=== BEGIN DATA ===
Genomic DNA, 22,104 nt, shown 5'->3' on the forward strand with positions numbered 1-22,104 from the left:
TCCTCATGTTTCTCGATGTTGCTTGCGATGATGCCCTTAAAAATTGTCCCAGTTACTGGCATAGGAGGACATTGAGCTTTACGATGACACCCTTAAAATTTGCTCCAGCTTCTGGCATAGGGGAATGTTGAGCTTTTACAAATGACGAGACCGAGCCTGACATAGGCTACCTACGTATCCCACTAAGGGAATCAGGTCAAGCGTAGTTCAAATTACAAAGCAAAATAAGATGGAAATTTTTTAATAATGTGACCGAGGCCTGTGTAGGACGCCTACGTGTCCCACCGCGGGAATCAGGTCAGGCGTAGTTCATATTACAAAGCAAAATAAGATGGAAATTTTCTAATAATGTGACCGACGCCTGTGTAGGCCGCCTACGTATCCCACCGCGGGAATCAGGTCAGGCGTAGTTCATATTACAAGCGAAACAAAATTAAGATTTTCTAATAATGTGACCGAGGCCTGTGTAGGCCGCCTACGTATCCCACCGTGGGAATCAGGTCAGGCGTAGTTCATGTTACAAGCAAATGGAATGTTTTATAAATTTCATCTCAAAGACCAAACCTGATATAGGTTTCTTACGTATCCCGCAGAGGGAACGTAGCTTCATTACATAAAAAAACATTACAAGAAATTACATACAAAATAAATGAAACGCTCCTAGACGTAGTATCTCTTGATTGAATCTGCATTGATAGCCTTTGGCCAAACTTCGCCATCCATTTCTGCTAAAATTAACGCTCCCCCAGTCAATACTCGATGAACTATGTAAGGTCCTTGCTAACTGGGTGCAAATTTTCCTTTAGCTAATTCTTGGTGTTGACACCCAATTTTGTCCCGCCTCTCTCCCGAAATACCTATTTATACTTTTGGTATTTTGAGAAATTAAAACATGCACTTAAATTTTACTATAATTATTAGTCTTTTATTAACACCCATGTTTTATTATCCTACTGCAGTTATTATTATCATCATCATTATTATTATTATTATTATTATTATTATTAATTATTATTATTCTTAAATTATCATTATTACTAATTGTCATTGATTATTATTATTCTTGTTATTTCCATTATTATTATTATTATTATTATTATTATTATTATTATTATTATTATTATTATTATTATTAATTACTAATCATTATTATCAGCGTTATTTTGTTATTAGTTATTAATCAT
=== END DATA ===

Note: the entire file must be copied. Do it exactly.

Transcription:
Genomic DNA, 22,104 nt, shown 5'->3' on the forward strand with positions numbered 1-22,104 from the left:
TCCTCATGTTTCTCGATGTTGCTTGCGATGATGCCCTTAAAAATTGTCCCAGTTACTGGCATAGGAGGACATTGAGCTTTACGATGACACCCTTAAAATTTGCTCCAGCTTCTGGCATAGGGGAATGTTGAGCTTTTACAAATGACGAGACCGAGCCTGACATAGGCTACCTACGTATCCCACTAAGGGAATCAGGTCAAGCGTAGTTCAAATTACAAAGCAAAATAAGATGGAAATTTTTTAATAATGTGACCGAGGCCTGTGTAGGACGCCTACGTGTCCCACCGCGGGAATCAGGTCAGGCGTAGTTCATATTACAAAGCAAAATAAGATGGAAATTTTCTAATAATGTGACCGACGCCTGTGTAGGCCGCCTACGTATCCCACCGCGGGAATCAGGTCAGGCGTAGTTCATATTACAAGCGAAACAAAATTAAGATTTTCTAATAATGTGACCGAGGCCTGTGTAGGCCGCCTACGTATCCCACCGTGGGAATCAGGTCAGGCGTAGTTCATGTTACAAGCAAATGGAATGTTTTATAAATTTCATCTCAAAGACCAAACCTGATATAGGTTTCTTACGTATCCCGCAGAGGGAACGTAGCTTCATTACATAAAAAAACATTACAAGAAATTACATACAAAATAAATGAAACGCTCCTAGACGTAGTATCTCTTGATTGAATCTGCATTGATAGCCTTTGGCCAAACTTCGCCATCCATTTCTGCTAAAATTAACGCTCCCCCAGTCAATACTCGATGAACTATGTAAGGTCCTTGCTAACTGGGTGCAAATTTTCCTTTAGCTAATTCTTGGTGTTGACACCCAATTTTGTCCCGCCTCTCTCCCGAAATACCTATTTATACTTTTGGTATTTTGAGAAATTAAAACATGCACTTAAATTTTACTATAATTATTAGTCTTTTATTAACACCCATGTTTTATTATCCTACTGCAGTTATTATTATCATCATCATTATTATTATTATTATTATTATTATTATTAATTATTATTATTCTTAAATTATCATTATTACTAATTGTCATTGATTATTATTATTCTTGTTATTTCCATTATTATTATTATTATTATTATTATTATTATTATTATTATTATTATTATTATTATTATTAATTACTAATCATTATTATCAGCGTTATTTTGTTATTAGTTATTAATCAT